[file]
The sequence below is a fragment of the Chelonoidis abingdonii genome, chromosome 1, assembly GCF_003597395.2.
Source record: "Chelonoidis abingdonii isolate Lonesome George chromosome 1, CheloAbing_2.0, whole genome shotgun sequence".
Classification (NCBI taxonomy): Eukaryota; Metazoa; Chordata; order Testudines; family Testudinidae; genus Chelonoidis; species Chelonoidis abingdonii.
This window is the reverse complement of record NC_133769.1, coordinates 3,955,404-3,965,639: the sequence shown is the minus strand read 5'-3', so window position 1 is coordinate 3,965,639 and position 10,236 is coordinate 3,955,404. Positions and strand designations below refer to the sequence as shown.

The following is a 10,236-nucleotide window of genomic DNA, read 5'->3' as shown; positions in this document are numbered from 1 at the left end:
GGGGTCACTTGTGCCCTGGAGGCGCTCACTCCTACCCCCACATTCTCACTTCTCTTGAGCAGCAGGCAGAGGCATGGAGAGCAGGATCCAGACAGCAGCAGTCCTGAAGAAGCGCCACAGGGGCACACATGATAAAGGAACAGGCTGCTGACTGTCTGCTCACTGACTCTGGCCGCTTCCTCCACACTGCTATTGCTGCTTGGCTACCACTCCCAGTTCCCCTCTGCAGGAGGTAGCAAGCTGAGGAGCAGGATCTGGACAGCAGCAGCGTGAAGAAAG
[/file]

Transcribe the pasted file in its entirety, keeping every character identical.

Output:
The sequence below is a fragment of the Chelonoidis abingdonii genome, chromosome 1, assembly GCF_003597395.2.
Source record: "Chelonoidis abingdonii isolate Lonesome George chromosome 1, CheloAbing_2.0, whole genome shotgun sequence".
Classification (NCBI taxonomy): Eukaryota; Metazoa; Chordata; order Testudines; family Testudinidae; genus Chelonoidis; species Chelonoidis abingdonii.
This window is the reverse complement of record NC_133769.1, coordinates 3,955,404-3,965,639: the sequence shown is the minus strand read 5'-3', so window position 1 is coordinate 3,965,639 and position 10,236 is coordinate 3,955,404. Positions and strand designations below refer to the sequence as shown.

The following is a 10,236-nucleotide window of genomic DNA, read 5'->3' as shown; positions in this document are numbered from 1 at the left end:
GGGGTCACTTGTGCCCTGGAGGCGCTCACTCCTACCCCCACATTCTCACTTCTCTTGAGCAGCAGGCAGAGGCATGGAGAGCAGGATCCAGACAGCAGCAGTCCTGAAGAAGCGCCACAGGGGCACACATGATAAAGGAACAGGCTGCTGACTGTCTGCTCACTGACTCTGGCCGCTTCCTCCACACTGCTATTGCTGCTTGGCTACCACTCCCAGTTCCCCTCTGCAGGAGGTAGCAAGCTGAGGAGCAGGATCTGGACAGCAGCAGCGTGAAGAAAG